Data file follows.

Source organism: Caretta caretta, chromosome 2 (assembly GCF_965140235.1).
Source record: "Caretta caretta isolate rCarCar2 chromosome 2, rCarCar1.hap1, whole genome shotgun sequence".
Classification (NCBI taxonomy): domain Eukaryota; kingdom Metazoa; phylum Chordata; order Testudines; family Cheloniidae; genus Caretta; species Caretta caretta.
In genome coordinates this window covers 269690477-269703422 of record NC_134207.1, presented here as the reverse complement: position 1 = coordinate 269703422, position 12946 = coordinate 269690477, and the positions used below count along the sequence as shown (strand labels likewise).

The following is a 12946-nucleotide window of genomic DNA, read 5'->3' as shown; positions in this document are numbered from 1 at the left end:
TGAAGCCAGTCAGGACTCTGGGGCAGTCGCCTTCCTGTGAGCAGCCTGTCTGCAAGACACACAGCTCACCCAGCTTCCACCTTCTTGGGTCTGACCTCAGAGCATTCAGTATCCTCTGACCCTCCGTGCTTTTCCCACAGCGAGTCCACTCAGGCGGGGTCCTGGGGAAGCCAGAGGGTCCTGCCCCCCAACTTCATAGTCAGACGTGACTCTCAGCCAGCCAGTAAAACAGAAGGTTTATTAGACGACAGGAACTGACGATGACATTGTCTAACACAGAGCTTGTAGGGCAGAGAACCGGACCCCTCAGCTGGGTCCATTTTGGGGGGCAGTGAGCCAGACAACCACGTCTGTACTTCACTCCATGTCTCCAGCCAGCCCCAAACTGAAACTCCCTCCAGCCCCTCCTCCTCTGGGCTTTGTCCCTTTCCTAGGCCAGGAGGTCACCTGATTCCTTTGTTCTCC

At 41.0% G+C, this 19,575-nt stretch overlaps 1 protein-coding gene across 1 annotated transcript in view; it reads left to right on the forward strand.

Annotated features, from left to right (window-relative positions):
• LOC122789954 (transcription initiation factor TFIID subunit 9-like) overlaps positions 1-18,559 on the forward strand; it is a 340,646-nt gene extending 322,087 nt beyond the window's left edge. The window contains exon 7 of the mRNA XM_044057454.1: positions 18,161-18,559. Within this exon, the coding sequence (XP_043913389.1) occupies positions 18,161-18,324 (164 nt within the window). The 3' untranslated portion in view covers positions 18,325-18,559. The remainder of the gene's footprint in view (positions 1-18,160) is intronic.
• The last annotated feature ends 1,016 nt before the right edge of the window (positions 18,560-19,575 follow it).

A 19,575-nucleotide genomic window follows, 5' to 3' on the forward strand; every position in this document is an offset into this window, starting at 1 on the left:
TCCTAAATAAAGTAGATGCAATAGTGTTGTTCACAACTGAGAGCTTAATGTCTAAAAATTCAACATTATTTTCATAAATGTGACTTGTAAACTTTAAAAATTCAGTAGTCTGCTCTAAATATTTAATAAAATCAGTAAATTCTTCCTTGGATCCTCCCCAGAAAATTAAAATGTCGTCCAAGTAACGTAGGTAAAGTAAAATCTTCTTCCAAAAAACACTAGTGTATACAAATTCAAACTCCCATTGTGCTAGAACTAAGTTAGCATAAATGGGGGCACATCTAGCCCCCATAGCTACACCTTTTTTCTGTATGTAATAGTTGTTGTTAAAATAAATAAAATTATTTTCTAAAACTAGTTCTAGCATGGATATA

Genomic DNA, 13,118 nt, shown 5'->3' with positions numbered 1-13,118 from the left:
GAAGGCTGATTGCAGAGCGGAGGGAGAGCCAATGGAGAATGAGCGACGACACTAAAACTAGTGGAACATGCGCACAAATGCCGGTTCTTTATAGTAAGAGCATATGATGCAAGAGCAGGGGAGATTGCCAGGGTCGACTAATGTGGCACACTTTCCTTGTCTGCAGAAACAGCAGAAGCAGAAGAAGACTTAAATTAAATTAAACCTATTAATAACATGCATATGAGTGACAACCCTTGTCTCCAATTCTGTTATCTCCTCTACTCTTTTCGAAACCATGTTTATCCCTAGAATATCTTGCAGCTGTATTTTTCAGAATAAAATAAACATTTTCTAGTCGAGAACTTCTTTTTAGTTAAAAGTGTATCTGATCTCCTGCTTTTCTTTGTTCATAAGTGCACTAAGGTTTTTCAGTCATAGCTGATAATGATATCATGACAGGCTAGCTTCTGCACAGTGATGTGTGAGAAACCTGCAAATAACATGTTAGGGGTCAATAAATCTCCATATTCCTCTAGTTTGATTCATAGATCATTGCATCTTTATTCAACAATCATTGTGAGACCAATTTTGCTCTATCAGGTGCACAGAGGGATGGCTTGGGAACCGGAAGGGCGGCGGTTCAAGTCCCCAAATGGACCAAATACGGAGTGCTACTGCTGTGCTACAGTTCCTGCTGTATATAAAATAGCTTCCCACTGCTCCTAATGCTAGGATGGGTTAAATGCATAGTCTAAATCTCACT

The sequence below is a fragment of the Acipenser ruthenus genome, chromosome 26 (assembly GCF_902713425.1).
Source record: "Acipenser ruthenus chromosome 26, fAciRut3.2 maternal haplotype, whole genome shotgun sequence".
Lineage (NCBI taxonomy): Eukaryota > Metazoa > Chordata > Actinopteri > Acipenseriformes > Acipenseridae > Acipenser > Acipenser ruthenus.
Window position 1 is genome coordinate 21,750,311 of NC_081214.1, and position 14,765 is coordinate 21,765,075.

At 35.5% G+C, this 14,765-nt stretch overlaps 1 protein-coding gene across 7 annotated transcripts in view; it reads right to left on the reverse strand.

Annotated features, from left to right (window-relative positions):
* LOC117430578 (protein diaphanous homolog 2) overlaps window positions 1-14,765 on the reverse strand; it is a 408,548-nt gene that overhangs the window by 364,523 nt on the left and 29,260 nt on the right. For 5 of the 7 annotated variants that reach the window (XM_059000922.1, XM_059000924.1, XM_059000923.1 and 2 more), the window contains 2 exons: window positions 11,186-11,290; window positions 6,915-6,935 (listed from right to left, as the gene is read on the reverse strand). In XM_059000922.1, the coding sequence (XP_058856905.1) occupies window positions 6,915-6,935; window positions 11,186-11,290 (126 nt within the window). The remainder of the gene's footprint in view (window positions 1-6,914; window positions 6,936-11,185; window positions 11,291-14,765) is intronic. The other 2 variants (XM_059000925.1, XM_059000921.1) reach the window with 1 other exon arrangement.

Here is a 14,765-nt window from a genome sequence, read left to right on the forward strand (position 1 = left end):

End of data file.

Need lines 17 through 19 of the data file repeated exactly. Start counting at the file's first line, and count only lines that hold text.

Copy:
Lineage (NCBI taxonomy): Eukaryota > Metazoa > Chordata > Actinopteri > Acipenseriformes > Acipenseridae > Acipenser > Acipenser ruthenus.
Window position 1 is genome coordinate 21,750,311 of NC_081214.1, and position 14,765 is coordinate 21,765,075.

At 35.5% G+C, this 14,765-nt stretch overlaps 1 protein-coding gene across 7 annotated transcripts in view; it reads right to left on the reverse strand.